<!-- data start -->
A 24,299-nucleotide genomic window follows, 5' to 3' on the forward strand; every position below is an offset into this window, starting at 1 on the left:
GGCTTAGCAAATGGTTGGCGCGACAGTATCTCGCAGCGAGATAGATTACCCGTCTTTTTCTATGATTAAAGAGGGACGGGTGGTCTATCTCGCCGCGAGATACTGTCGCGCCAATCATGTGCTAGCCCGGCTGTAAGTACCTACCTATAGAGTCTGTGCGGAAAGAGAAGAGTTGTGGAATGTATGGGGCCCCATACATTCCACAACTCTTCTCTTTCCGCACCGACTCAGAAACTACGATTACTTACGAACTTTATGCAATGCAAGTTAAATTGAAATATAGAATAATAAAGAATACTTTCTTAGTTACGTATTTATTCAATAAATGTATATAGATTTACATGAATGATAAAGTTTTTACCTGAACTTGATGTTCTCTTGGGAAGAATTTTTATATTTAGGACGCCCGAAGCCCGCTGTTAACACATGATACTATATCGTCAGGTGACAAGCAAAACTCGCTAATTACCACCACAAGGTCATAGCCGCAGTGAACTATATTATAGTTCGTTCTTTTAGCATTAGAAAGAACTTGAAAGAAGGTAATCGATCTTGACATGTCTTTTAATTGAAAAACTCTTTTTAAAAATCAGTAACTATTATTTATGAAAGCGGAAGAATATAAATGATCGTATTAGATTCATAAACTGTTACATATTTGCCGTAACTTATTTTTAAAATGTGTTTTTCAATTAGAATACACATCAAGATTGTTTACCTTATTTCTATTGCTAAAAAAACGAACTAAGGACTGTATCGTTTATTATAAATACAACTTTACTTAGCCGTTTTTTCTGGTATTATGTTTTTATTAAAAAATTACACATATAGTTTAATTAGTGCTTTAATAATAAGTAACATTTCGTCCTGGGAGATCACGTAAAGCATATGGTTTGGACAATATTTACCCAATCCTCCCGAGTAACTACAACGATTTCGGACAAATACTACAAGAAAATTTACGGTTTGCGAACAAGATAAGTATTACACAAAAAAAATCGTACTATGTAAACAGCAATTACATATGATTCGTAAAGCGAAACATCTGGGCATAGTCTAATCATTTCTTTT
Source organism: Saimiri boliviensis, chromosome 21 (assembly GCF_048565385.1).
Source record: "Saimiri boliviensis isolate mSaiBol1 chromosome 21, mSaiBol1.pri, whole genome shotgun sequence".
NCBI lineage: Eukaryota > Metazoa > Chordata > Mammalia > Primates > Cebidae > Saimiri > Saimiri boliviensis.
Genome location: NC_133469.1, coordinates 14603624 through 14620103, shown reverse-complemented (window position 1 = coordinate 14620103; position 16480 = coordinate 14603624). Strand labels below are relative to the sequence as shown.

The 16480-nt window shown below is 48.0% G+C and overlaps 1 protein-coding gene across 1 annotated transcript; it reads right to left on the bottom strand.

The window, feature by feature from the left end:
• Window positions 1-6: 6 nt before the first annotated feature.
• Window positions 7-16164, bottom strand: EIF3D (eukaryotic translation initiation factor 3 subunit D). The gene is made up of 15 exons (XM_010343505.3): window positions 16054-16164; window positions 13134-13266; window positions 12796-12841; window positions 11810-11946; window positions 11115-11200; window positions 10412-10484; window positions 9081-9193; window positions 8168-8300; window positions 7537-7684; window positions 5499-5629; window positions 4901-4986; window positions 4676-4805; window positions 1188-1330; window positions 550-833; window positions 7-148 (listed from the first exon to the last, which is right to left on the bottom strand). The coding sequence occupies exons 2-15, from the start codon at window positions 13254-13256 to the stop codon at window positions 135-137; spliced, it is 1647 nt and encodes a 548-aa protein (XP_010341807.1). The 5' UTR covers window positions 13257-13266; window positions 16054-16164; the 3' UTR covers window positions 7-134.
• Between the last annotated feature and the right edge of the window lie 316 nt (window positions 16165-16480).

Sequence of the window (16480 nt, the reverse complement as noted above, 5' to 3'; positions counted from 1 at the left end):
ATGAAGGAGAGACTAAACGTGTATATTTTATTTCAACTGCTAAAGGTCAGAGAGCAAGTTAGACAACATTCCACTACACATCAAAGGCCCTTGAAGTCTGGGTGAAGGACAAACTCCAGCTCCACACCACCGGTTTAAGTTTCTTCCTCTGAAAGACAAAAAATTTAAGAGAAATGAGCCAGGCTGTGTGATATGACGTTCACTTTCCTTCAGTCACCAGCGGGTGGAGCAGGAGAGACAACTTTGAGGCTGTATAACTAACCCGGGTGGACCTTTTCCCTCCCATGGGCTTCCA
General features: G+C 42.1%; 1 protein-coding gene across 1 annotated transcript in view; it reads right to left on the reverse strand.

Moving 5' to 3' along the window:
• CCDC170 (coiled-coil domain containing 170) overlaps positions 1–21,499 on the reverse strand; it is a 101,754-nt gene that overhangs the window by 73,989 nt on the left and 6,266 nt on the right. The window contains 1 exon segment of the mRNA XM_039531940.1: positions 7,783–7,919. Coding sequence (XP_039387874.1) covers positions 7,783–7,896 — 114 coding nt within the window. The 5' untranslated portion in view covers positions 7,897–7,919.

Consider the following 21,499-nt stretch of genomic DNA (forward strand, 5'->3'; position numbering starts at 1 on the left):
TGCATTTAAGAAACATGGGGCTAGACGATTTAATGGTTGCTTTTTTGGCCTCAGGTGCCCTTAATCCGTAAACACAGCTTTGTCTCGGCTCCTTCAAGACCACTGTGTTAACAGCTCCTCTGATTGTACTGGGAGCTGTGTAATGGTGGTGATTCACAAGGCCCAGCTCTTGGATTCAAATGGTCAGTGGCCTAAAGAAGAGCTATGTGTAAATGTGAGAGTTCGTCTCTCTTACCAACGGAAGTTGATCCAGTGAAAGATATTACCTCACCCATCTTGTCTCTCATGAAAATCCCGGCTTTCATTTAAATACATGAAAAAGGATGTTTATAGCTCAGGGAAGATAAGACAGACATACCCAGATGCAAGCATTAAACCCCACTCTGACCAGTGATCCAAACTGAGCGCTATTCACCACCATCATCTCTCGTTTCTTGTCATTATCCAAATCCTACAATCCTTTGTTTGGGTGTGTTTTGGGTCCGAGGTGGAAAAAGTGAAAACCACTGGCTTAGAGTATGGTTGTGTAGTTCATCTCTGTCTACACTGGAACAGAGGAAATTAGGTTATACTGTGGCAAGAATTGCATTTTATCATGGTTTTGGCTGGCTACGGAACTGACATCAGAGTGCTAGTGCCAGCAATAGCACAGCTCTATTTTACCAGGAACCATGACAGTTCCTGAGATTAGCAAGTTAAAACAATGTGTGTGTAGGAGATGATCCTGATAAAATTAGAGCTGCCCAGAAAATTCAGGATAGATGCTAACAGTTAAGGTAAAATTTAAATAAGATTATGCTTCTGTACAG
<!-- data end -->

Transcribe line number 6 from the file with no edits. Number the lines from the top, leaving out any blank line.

Genome location: NC_133469.1, coordinates 14603624 through 14620103, shown reverse-complemented (window position 1 = coordinate 14620103; position 16480 = coordinate 14603624). Strand labels below are relative to the sequence as shown.